Why You Have to Be Your Own Advocate

I hear this all the time, and I know it’s true, but it doesn’t really sink in until it hits home.

The Back Story

We recently discovered that my son has a medical condition that is going to require a pretty intricate surgery. In a nutshell, he has an extra artery that crosses the ureter (the tube that takes urine from the kidney to the bladder) that occasionally causes it to kink, preventing the flow of urine and making the kidney enlarged and painful. That is what causes the side pain he’s had off and on his whole life.

We took him to the ER a few times over the years, but it wasn’t until the last visit, when he was so dreadfully sick that they started doing any and everything they could think of to find a diagnosis, that they finally ran a CT-Scan and discovered the situation.

The only way to resolve the issue is to perform a surgery called pyeloplasty in which a surgeon actually severs the ureter and brings it in front of the extra artery so that it will no longer kink. He will re-attach the ureter, but it will require a stent for about a month until everything is healed and working properly. The really amazing thing is, they do it with robotic technology.

I don’t know about you, but that blows my mind. Up until just a couple years ago, this condition required the typical invasive surgery where they would cut him open and go in to make the repair. Nowadays they do it laparoscopically with a robot, and it only requires 3 small incisions. Time in the hospital is 1-2 nights as opposed to a week, and recovery is 1 week rather than 6.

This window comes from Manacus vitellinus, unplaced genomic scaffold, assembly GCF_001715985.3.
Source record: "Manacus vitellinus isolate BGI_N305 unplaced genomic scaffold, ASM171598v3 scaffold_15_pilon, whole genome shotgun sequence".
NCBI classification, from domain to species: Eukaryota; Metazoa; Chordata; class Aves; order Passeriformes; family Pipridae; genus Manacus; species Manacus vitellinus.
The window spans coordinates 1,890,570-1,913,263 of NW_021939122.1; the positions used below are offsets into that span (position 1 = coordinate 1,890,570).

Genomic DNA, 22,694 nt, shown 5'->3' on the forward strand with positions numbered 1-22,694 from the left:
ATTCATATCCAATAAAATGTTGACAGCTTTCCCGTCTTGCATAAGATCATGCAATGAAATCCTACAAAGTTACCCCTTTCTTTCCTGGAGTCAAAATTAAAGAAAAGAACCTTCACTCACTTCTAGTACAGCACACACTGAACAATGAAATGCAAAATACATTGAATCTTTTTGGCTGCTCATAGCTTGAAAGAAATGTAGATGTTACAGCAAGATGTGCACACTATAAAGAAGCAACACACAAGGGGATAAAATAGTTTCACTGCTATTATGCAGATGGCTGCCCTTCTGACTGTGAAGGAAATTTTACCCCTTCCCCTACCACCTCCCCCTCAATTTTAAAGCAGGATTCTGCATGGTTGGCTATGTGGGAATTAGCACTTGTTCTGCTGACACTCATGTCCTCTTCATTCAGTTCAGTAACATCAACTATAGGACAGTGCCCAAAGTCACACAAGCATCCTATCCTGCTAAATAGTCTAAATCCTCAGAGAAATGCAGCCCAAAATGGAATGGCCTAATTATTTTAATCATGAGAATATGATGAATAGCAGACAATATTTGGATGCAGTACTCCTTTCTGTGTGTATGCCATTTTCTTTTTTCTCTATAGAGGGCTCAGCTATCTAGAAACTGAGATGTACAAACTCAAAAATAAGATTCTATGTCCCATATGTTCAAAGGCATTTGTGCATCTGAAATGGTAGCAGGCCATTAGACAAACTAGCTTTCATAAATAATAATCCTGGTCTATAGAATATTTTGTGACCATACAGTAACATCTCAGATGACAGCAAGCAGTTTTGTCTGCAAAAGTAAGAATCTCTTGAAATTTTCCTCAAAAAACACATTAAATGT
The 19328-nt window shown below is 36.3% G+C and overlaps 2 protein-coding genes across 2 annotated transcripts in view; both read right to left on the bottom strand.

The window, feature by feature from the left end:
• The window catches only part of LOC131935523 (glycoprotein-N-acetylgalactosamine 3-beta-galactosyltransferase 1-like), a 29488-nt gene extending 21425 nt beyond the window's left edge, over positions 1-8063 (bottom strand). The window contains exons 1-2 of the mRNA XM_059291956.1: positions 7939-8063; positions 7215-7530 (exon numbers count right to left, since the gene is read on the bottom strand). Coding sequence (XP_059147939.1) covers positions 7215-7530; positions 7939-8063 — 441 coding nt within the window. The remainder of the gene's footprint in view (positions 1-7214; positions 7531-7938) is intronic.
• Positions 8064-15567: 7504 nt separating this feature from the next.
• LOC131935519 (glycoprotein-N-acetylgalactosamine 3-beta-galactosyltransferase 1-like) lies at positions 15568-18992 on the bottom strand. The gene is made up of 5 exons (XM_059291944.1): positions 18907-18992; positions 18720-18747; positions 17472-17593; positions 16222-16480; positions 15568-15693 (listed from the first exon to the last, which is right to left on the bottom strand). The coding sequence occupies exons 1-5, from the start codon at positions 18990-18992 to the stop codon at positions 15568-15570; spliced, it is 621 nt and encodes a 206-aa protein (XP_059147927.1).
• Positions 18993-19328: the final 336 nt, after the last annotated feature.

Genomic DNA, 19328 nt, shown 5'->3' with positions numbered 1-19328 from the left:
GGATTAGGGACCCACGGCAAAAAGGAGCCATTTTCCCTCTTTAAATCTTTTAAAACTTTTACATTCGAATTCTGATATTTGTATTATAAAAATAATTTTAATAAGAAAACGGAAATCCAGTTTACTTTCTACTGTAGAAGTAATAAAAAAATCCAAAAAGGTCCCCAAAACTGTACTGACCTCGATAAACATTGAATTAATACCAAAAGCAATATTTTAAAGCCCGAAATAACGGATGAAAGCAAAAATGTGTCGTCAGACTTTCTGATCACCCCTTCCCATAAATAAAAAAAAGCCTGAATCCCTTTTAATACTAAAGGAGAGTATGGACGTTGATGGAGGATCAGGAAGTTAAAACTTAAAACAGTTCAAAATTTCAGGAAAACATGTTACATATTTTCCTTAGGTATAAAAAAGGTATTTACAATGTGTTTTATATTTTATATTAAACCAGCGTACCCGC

Sounds grand, doesn’t it?

Well. Sorta. I’ve learned a lot in the past few weeks about asking questions and advocating for ourselves.

The Decision

When you live in Philly and your child needs medical care, the question is always “CHOP or DuPont”?

CHOP is Children’s Hospital of Philadelphia, and it always ranks #1 as best children’s hospital in the country. We’ve personally had good experiences with specialists affiliated with CHOP although it’s located in downtown Philadelphia with all the traffic and confusion that goes along with driving into a big city.